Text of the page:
“But on the day I leaned through the basement window of the HUD house and kissed the white girl, I felt the good-byes I was saying to my entire tribe. ” Junior left his tribe to get a better education at a white school. Leaving your own people to go live with the enemy is a hard thing to cope with for Junior and his tribe. This teaches him lessons of being Indian because he realizes that living on his reservation is not going to get him the education he needs to be successful because Indians have a poor education system.
All the way until the twelfth grade Junior faced many obstacles, stereotypes, and racism in the white world. In the twelfth grade the narrator graduates as valedictorian and states that his hair is longer than ever. “I walk down the aisle, valedictorian of this farm town high school, and my cap doesn’t fit because I’ve grown my hair longer than it’s ever been. ” This shows the audience that he’s very smart and that he beat all the challenges and obstacles put in front of him.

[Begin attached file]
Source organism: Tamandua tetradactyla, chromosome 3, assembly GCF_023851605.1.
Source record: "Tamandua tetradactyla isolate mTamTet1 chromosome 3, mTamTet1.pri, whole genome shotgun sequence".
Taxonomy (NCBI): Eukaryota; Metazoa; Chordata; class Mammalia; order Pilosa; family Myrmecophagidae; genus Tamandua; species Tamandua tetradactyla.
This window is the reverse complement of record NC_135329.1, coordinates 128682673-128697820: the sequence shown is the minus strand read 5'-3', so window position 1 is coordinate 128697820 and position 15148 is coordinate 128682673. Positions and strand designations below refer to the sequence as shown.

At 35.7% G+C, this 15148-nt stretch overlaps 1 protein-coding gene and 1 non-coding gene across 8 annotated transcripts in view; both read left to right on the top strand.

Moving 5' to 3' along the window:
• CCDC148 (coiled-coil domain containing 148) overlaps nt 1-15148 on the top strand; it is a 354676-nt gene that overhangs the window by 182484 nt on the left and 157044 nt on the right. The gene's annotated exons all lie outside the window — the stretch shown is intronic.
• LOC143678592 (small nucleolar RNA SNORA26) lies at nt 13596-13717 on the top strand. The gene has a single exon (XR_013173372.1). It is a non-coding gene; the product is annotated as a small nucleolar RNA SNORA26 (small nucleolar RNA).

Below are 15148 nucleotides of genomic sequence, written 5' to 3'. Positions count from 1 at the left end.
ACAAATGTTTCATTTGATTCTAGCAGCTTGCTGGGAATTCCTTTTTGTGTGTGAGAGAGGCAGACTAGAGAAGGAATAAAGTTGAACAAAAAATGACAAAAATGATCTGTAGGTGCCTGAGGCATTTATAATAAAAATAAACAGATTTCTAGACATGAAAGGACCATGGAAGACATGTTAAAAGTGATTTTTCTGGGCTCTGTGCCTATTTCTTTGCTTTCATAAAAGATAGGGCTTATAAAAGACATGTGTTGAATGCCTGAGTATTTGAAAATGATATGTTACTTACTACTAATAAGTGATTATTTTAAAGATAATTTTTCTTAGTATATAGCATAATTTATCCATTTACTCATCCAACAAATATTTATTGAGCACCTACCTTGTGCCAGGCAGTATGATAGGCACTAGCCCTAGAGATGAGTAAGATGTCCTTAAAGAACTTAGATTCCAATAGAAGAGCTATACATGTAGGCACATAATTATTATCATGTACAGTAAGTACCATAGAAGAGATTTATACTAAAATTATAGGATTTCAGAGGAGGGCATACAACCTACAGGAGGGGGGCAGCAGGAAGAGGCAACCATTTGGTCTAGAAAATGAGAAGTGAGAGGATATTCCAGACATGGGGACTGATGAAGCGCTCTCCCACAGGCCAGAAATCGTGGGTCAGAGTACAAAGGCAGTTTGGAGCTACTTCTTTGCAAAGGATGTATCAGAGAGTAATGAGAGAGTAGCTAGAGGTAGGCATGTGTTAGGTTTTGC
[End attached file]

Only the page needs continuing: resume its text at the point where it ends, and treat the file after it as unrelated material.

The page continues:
This teaches him how to be Indian because it shows the narrator that being Indian is tough and he knows it’s not easy for people with an Indian background to become a successful person out in the world. However, he accomplished things no one believed he could. He beat the odds and proved a lot of people wrong. His long hair symbolizes that he hasn’t forgotten where he’s come from. It’s a symbol his Indian heritage and even though he’s been going to a white school for some years he still hasn’t forgotten about his life back at home. He’s always kept a part of him everywhere he went.
Throughout the story Junior grows up to become a new person beating the odds and defeating all the obstacles he had to face. Even though he came from an Indian reservation where people saw themselves as failures, he overcame those odds and saw that he can choose how his life turns out. The narrator is educated of being an Indian facing racism and discrimination. The story talks about the narrator’s education from the first through twelfth grade but doesn’t necessarily give the image of him getting an education but rather it sends out the message of him learning to be an Indian.